The restructuring of structured investment vehicle, SIV Portfolio plc, which was formerly known as Cheyne Finance plc, could pave the way for similar transactions. This is not only the case for the SIV sector but for other restructurings in CDOs as well as the broader structured finance market.
Although assets were auctioned at low prices in the recent Cheyne SIV liquidation, the restructuring provided existing Cheyne SIV senior creditors with the flexibility on what to do with their assets.
According to Clifford Chance's Head of U.S. Financial Products Steven Kolyer, for a creditor who did not take cash upon the SIV's liquidation, this particular restructuring allowed a creditor to exchange its old security for a new one in the form of a passthrough note. "One of the key attributes of the new security is that it provided each holder with the option to exchange the new security for such holder's pro-rata share of the SIV's assets," he explained.
Kolyer added that this structure is unique in that if a creditor decides that it can achieve a more favorable recovery through asset retention or sales at a later point in time, the structure gives the investor flexibility to receive its share of the SIV's portfolio of securities at a future date through the exchange option, then keep or sell individual securities over time thereafter. "This allows each investor to manage what is referred to as its âvertical slice' of the SIV's liquidating portfolio," Kolyer said.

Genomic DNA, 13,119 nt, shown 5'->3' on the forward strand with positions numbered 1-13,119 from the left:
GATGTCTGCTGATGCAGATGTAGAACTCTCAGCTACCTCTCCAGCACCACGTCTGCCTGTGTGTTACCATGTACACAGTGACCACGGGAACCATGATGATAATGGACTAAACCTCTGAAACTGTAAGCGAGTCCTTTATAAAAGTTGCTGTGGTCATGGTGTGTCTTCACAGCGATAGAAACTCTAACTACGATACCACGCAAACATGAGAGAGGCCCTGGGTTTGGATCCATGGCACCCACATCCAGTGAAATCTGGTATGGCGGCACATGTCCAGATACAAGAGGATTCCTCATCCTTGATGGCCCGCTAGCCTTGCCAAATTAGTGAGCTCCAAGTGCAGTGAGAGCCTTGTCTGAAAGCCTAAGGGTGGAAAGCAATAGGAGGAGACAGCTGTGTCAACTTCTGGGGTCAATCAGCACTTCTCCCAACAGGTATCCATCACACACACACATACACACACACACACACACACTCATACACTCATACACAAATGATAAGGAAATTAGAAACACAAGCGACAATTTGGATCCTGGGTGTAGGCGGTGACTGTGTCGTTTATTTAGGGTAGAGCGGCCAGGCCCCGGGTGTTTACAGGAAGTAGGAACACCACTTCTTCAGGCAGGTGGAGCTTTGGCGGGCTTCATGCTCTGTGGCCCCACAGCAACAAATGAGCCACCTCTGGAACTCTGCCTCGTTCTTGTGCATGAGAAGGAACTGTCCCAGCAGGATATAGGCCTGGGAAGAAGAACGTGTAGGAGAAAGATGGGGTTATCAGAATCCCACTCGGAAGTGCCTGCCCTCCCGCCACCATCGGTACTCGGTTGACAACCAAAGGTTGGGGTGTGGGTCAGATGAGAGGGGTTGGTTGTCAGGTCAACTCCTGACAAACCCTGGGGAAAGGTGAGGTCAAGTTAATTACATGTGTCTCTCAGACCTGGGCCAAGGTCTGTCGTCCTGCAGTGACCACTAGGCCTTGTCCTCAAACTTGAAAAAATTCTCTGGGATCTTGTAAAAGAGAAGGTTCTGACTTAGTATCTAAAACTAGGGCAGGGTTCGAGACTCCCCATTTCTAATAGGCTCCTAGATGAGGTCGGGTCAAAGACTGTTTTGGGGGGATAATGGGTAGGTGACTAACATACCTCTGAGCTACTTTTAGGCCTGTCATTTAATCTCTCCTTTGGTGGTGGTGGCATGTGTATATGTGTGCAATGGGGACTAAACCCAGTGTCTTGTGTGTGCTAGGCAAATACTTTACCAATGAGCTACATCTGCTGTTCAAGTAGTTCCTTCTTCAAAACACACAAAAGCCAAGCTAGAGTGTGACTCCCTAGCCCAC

Clifford Chance was hired by Goldman Sachs to advise on the restructuring of this SIV Portfolio. The law firm was also hired to advise in the pending Rhinebridge restructuring.
In a related report, UBS analysts said that the assets traded at low prices during the Cheyne liquidation. This was expected given the construction of the auction.
According to the report, in many cases, assets significantly better than tranches of the ABX traded at lower dollar prices. They noted that Cheyne -which has total remaining assets of $5.9 billion - had 21% of the holders choose the cash-out option at a price of $44, or a market value of approximately $500 million. Holders also got $18 in cash distribution from collateral paydowns last year, UBS reported.
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